Carotid Endarterectomy: Race Associated with Surgical Delay

Patients at risk for stroke due to clinically significant carotid stenosis benefit from carotid endarterectomy (CEA), a procedure that prevents neurologic sequelae. The best surgical outcomes occur when patients undergo revascularization on diagnosis. Studies report that white patients are more likely to have CEA and experience good postoperative outcomes than black patients.

Patients at risk for stroke due to clinically significant carotid stenosis benefit from carotid endarterectomy (CEA), a procedure that prevents neurologic sequelae. The best surgical outcomes occur when patients undergo revascularization on diagnosis. Studies report that white patients are more likely to have CEA and experience good postoperative outcomes than black patients. Researchers from Vanderbuilt University and the University of Tennessee in Memphis hypothesized that black race is an independent risk factor for delayed CEA. Their results (which confirm the hypothesis) are published in the March 2015 issue of the Journal of Vascular Surgery.

This retrospective single institution study used data gathered between 1998 and 2013. The identified 166 CEA patients (32 black and 134 white) and screened for factors potentially affecting time from sonographic diagnosis of carotid stenosis warranting surgery to the day of operation (TDO). These included demographics, preoperative cardiac stress testing, extent of stenosis, smoking status, and comorbidities.

The mean TDO was 78 + 17 days for black patients, and 33 + 3 days for white patients.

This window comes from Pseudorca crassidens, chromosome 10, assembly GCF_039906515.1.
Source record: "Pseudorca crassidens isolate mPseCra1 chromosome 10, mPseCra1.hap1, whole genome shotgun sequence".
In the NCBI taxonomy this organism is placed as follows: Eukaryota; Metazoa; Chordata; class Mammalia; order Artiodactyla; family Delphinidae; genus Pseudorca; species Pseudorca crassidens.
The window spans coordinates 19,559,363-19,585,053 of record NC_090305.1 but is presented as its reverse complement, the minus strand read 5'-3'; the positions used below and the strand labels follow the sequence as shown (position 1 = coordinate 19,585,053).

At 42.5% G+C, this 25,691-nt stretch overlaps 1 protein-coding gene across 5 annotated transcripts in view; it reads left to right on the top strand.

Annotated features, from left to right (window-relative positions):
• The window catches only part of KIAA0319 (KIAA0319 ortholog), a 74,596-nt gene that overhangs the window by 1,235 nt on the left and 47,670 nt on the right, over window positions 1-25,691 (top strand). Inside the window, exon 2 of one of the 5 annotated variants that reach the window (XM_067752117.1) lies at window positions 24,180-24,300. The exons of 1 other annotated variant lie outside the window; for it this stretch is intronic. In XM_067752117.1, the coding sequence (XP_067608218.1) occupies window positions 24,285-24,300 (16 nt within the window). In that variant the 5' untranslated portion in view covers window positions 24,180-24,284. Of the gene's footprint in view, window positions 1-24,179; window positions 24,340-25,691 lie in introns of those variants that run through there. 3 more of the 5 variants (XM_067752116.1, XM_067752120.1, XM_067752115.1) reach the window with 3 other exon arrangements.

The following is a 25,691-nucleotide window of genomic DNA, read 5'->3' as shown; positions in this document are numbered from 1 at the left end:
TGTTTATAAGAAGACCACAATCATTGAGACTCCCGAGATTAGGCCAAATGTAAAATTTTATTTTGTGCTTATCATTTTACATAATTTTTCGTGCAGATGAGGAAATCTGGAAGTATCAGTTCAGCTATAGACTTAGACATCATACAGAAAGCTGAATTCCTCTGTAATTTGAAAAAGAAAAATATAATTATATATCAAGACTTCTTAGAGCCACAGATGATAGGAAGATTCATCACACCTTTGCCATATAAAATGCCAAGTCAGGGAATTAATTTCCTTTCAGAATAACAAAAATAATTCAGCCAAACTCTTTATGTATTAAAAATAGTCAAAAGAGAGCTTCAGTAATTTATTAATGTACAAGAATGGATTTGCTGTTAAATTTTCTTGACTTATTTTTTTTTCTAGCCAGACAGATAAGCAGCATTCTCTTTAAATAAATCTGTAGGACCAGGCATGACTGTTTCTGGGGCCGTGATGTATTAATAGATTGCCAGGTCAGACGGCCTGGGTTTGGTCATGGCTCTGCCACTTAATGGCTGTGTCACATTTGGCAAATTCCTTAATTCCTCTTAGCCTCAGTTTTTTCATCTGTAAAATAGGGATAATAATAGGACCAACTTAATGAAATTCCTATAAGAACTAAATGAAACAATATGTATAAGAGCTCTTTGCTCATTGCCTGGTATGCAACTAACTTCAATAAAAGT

Only 2 factors predicted prolonged TDO: the need for preoperative cardiac stress testing and black race.

Since clinical judgment guides CEA timing, and symptomatic patients who have high-grade stenosis are usually operated on with urgency, the researchers stratified patients by symptomatology (all, symptomatic, and asymptomatic patients). The association between black race and prolonged TDO held regardless of symptomatology.

The researchers note that they did not record or consider nonmedical variables (eg, insurance status, access to Medicare, socioeconomic factors )that might influence TDO. Other studies have considered these variables and found that they exert only a small influence.

The National Surgical Quality Improvement Program looked at CEA operations performed from 2005 to 2010 in a 2013 report, and linked black race to elevated risk of mortality. This study expands those finding to suggest that the delay between diagnosis and CEA could be a concern. The authors urge vascular surgeons to be aware of this disparity and counsel patients to avoid detrimental delays.